The government is handing over to the wallet to limit the effects on the economy of the health crisis linked to the coronavirus. The amending finance bill (PLFR) which will be presented on June 2 will include 15 billion euros of additional emergency measures. This amount will be targeted at tourism companies, announces the Minister of Public Accounts Olivier Dussopt.
In this same interview with Echos dated Thursday, posted online Wednesday evening, the Minister of the Economy Bruno Le Maire judges that after some 100 billion euros of emergency measures taken in 2020, these last credits will make it possible to go from a ” generalized economic support to targeted support adapted to companies which remain in difficulty ”.
A transition “to targeted support”
“These 15 billion must reflect our transition to targeted support for businesses” such as restaurants, bars, hotels, adds Olivier Dussopt. Of this sum, 4 billion euros will finance exemptions from charges and 3.5 billion euros, the “gradual exit from the solidarity fund between June and the end of August”, he explains. Some 6.5 billion euros will notably make it possible to “accompany the rise of the partial long-term activity (APLD)”, further specifies the Minister of Public Accounts.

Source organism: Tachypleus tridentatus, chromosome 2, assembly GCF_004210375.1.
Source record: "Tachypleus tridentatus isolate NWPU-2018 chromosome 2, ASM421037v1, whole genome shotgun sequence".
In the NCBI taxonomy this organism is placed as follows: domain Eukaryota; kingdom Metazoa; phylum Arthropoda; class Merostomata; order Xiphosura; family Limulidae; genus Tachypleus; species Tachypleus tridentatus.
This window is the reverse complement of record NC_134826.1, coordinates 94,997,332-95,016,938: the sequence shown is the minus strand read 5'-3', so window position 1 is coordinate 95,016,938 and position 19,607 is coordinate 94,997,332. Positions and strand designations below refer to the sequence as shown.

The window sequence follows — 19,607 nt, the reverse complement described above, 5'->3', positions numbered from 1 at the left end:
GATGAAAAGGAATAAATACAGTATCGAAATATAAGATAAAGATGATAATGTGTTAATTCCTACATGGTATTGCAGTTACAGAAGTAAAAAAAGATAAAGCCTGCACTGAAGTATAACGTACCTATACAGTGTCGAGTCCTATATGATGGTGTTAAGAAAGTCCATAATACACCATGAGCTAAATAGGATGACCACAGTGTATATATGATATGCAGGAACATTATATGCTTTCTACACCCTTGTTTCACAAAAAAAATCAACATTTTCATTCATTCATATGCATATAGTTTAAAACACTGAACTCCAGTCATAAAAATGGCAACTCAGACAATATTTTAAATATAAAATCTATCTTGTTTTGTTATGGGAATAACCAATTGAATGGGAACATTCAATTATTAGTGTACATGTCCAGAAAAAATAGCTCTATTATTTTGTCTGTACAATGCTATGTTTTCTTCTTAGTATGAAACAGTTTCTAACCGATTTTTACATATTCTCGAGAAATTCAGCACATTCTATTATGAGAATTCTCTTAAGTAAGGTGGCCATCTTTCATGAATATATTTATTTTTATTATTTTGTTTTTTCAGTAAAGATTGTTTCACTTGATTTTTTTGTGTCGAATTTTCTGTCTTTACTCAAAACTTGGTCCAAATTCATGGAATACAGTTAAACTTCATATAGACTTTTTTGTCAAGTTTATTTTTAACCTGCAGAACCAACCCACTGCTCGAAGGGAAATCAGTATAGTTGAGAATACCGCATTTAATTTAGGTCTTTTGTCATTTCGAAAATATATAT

Bruno Le Maire explains for his part that the government also wants to “continue to support companies in structural difficulties” especially for “the automotive sector and foundries, facing a major transformation with the transition from thermal vehicle to electric car”. “We also support viable companies but which have been weakened by the crisis and which may have difficulty restarting,” he continues, citing tour operators or air transport, the event for which “the restart will be very gradual”. A transition fund endowed with 3 billion euros will thus be set up “to support companies meeting financing needs at the end of the crisis”.
Debt at 118% of GDP
But this new support for struggling sectors comes at a price. The debt will reach “about 118% of GDP in 2021”, recognizes the Minister of the Economy. This requires “defining a clear debt strategy”. However, according to Bruno Le Maire, “the consumption figures are good, the French are using their savings”, “There is no need to go further for the moment” to further encourage donations. The minister had however proposed in early March to facilitate donations to unlock savings, but this measure had aroused strong criticism from the left, where it was considered that it would only favor wealthy households.